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Earlier I already did attempts to organize mistakes of anglers that threw me in the eye during the 10-15 years of my work on the rivers of the Kola Peninsula. Unfortunately we can not always be appropriate to engage in a radical therapy or even surgery in the treatment or correction of mistakes and tactically wrong decisions when fishing for salmon. It happens quite difficult to explicitly state the need for change the stereotypes of fishing. It is easier to help the angler, who has not yet sustainable habits and views on how to be and how to fish salmon. Most of this lability depends on the success of fishing.
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When we first start we are keen to cast as far and as well as possible. For most men the emphasis is on the far before the well. The problem is that we are so focused on the casting that we forget that its purpose is to put the fly in front of the salmon, at the right depth and moving realistically. There's a full explanation in the Fast Food and Broad Beans post, but to recap briefly, realistic means;
As novices our attention is magnetically drawn to the far bank. The water there unfailingly looks darker, deeper and more promising. If the far bank is lined with interesting rocks and features, the attraction grows even stronger. For men, the fact that it's a long way away makes it almost irresistible: why commit just one sin when you can do two? Or even more? So off we go, happy sinners, casting to our maximum and beyond, tempted to wade ever deeper to reach the salmon nirvana under the far bank. But despite our best efforts and the expenditure of enough testosterone to make every hen fish in the river have a hot flush, we don't get so much as a take. Our failures spur us on to even greater efforts: if we try harder, put on a stranger fly and cast more often, we shall surely succeed. Sadly, we don't. Why not?
In his long-running and outstanding Spey casting DVD, Michael Evans uses a phrase - "if you're working hard, you're working too hard". Simon Gawesworth calls it 'bashing'. If things aren't going right we tend to apply more effort and energy in the sincere belief that if we work harder, they'll come right in the end. I suppose it's a a man thing and the product of testosterone and our Anglo-Saxon work ethic: these are good things in many areas, but in salmon fishing excess effort and aggression usually leads to things getting worse, not better. The salmon are unimpressed by our exertions and cannot be beaten into submission. They take when they feel like it, not when we've earned it.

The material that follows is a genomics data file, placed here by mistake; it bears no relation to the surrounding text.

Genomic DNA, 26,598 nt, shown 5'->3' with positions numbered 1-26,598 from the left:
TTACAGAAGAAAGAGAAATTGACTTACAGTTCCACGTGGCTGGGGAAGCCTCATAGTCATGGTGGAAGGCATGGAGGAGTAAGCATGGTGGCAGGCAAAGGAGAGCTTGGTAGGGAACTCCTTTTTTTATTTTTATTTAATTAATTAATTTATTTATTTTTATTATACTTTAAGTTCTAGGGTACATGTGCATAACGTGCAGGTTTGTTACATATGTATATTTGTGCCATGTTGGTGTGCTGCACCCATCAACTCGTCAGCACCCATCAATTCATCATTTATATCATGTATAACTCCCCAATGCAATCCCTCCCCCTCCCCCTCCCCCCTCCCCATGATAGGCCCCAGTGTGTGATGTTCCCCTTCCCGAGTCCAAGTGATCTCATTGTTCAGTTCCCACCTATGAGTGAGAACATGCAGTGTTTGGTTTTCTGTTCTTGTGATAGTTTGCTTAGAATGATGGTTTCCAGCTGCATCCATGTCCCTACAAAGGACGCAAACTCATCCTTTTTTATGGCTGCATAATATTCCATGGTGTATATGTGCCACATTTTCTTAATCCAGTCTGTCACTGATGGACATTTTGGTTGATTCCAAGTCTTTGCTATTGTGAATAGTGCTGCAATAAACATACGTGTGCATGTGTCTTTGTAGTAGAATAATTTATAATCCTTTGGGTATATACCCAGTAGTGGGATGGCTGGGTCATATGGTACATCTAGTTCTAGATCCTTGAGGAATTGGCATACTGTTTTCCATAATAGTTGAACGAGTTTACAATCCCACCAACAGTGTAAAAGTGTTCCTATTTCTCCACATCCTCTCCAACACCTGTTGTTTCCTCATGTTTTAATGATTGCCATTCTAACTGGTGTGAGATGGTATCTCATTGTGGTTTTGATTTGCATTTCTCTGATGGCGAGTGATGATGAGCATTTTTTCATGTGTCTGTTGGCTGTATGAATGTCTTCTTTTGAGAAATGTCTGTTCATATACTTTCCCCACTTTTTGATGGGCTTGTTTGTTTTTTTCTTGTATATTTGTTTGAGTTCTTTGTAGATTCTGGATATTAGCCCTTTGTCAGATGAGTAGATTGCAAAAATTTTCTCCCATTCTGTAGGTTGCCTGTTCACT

If you felt proper resistance, then you're not far from success, but you must take the excess muscle out of the business. You tried too hard and carried on applying power until the direction of movement of your rod tip was downwards rather than forwards. Try the following simple trick, and you may be surprised by the results. With your upper hand, hold the cork between forefinger and thumb only (if your rod is 15' I'll allow an extra finger). Now you can't welly it. Relax, look up and try a couple of casts. Behold, you'll get 80+% of your maximum range, nice and straight, because the rod has done the work, just as it ought. (With grateful thanks and acknowledgement to Jim Curry who showed me this trick in last year's brush-up session).
If you were punching air, then the rods just wasn't loaded by the weight and resistance of the line. It's most likely that you were putting too much effort into the back cast and swing, which mucks up the formation of a good D-loop and leads you to break the 180 degree rule.